ABSTRACT: Chronic antithrombotic therapy involves the use of anticoagulants, antiplatelets given either as monotherapy or in combination for the prevention of thrombotic complications. The most feared and sometimes fatal complication with this therapy is bleeding. It should be considered a "golden rule" that a drug or combination of drugs that maximizes efficiency (decreased thromboembolic risk) will probably be less safe (increased risk of bleeding), and this holds true either for single therapy or during combined therapy. The chances of bleeding indicated by risk tables can be useful but show only a snapshot, and the biological, social, environmental, and drug changes and therapeutic adherence also determine changes in the risk of thrombosis and bleeding. Bleeding is an eventuality that occurs in places of "locus minoris resistentiae," and the results of careful phase 3 studies thus cannot be completely predictive of outcomes when a medication is introduced on the pharmaceutical market. With the use of warfarin, the International Normalized Ratio (INR) that has been established to indicate adequately balanced therapy is between 2.0 and 3.0. With the new oral anticoagulants, the pharmaceutical companies emphasize that it is not necessary to monitor anticoagulant effects. In studies with different doses of new oral anticoagulants, however, incidence of clinically significant bleeding complications have been directly related to the doses. Therefore, therapeutic excesses can condition bleeding risk and therapeutic limitation can increase thrombotic risk, especially when short-acting drugs such as the new oral anticoagulants are used. Hence, it is imperative to establish an appropriate method for monitoring new oral anticoagulants, setting levels of safety and effectiveness through periodic dosage and monitoring of their anticoagulant effects. Therefore, we still recommend the use of anticoagulation units for monitoring during treatment with the new oral anticoagulants.Thrombosis Journal 02/2014; 12(1):3. DOI:10.1186/1477-9560-12-3 · 1.31 Impact Factor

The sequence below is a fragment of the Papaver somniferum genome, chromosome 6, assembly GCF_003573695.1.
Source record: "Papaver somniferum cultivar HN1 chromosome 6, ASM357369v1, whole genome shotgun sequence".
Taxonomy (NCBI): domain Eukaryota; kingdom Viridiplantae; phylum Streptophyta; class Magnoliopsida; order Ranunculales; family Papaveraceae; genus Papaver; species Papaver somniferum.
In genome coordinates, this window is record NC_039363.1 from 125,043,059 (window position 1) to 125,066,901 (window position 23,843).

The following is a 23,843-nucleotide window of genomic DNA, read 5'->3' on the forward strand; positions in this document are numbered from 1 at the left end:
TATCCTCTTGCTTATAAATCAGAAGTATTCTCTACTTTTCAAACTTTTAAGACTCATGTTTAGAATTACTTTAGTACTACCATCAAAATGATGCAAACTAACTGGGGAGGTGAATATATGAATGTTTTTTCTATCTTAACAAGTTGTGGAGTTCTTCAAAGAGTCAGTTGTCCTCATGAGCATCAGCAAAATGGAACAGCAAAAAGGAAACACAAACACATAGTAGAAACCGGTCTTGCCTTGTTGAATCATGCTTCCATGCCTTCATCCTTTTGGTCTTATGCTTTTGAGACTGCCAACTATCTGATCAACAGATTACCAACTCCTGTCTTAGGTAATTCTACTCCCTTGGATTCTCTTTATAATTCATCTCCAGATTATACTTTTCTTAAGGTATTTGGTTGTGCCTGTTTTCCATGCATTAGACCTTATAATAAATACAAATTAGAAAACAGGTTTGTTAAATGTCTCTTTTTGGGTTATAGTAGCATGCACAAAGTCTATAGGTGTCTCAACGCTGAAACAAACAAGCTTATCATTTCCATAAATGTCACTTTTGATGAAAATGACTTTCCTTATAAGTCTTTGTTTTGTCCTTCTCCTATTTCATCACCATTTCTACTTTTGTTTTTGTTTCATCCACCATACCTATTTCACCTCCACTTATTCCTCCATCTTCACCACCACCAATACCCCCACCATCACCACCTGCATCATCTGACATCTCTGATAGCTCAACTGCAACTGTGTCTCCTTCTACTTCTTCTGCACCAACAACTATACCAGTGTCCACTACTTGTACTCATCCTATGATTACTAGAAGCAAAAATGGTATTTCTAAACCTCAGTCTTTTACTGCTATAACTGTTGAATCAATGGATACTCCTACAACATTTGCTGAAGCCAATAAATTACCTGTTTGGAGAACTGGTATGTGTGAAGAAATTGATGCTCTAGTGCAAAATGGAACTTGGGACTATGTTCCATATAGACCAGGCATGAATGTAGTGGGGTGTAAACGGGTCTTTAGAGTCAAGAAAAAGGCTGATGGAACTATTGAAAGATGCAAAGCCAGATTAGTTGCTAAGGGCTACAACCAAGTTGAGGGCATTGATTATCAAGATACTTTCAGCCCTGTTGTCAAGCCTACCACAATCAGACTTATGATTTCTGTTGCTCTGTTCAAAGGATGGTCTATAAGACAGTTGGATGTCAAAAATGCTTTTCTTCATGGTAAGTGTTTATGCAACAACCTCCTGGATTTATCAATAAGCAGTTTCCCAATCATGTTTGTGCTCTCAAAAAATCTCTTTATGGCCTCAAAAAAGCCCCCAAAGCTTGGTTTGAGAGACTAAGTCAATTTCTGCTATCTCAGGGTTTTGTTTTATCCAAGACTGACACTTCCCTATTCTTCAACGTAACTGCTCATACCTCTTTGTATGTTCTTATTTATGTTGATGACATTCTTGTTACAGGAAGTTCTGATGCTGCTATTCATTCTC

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- "Recently, the European Heart Rhythm Association published a very useful and more extensive practical guide on the use of the new agents in atrial fibrillation . In this paper also drug interactions are described more in detail as well as what to do with cardioversion and with patients suffering from comorbidities: coronary artery disease treated with or without revascularisation, acute stroke and cancer. "
ABSTRACT: In patients with nonvalvular atrial fibrillation, oral anticoagulation with the vitamin K antagonists acenocoumarol, phenprocoumon and warfarin reduces the risk of stroke by more than 60 %, whereas single or double antiplatelet therapy is much less effective and sometimes associated with a similar bleeding risk as vitamin K antagonists. Besides bleeding, and intracranial haemorrhage in particular, INR monitoring remains the largest drawback of vitamin K antagonists. In the last decade oral agents have been developed that directly block the activity of thrombin (factor IIa), as well as drugs that directly inhibit activated factor X (Xa), which is the first compound in the final common pathway to the activation of thrombin. These agents have been approved for stroke prevention in atrial fibrillation and are now reimbursed under a national guideline for their safe use. They have advantages in that they do not need monitoring and have a fast onset and offset of action, but lack an established specific antidote. This survey addresses the role of modern anticoagulation for stroke prevention in atrial fibrillation.Netherlands heart journal: monthly journal of the Netherlands Society of Cardiology and the Netherlands Heart Foundation 09/2013; 21(11). DOI:10.1007/s12471-013-0473-0 · 2.26 Impact Factor